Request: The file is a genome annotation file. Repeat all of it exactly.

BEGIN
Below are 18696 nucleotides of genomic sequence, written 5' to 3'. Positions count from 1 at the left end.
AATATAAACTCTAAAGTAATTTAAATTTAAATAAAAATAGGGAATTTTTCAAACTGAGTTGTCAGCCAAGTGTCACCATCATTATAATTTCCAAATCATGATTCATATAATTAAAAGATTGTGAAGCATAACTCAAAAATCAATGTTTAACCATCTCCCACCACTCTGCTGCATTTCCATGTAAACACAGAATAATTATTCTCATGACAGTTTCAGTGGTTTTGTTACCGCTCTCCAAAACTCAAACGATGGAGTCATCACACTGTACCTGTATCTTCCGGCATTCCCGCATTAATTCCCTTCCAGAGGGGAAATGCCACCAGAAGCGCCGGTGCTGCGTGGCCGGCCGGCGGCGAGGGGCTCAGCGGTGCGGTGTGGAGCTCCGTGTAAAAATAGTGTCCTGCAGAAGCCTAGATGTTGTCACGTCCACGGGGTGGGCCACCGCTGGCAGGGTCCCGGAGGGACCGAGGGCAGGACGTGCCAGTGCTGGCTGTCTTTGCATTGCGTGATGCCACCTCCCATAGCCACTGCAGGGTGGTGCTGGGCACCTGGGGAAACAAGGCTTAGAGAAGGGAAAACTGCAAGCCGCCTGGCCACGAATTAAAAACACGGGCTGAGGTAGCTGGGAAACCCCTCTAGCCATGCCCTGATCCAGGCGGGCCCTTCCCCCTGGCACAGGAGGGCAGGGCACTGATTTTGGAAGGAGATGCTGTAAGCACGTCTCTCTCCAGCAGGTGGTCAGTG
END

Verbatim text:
Below are 18696 nucleotides of genomic sequence, written 5' to 3'. Positions count from 1 at the left end.
AATATAAACTCTAAAGTAATTTAAATTTAAATAAAAATAGGGAATTTTTCAAACTGAGTTGTCAGCCAAGTGTCACCATCATTATAATTTCCAAATCATGATTCATATAATTAAAAGATTGTGAAGCATAACTCAAAAATCAATGTTTAACCATCTCCCACCACTCTGCTGCATTTCCATGTAAACACAGAATAATTATTCTCATGACAGTTTCAGTGGTTTTGTTACCGCTCTCCAAAACTCAAACGATGGAGTCATCACACTGTACCTGTATCTTCCGGCATTCCCGCATTAATTCCCTTCCAGAGGGGAAATGCCACCAGAAGCGCCGGTGCTGCGTGGCCGGCCGGCGGCGAGGGGCTCAGCGGTGCGGTGTGGAGCTCCGTGTAAAAATAGTGTCCTGCAGAAGCCTAGATGTTGTCACGTCCACGGGGTGGGCCACCGCTGGCAGGGTCCCGGAGGGACCGAGGGCAGGACGTGCCAGTGCTGGCTGTCTTTGCATTGCGTGATGCCACCTCCCATAGCCACTGCAGGGTGGTGCTGGGCACCTGGGGAAACAAGGCTTAGAGAAGGGAAAACTGCAAGCCGCCTGGCCACGAATTAAAAACACGGGCTGAGGTAGCTGGGAAACCCCTCTAGCCATGCCCTGATCCAGGCGGGCCCTTCCCCCTGGCACAGGAGGGCAGGGCACTGATTTTGGAAGGAGATGCTGTAAGCACGTCTCTCTCCAGCAGGTGGTCAGTG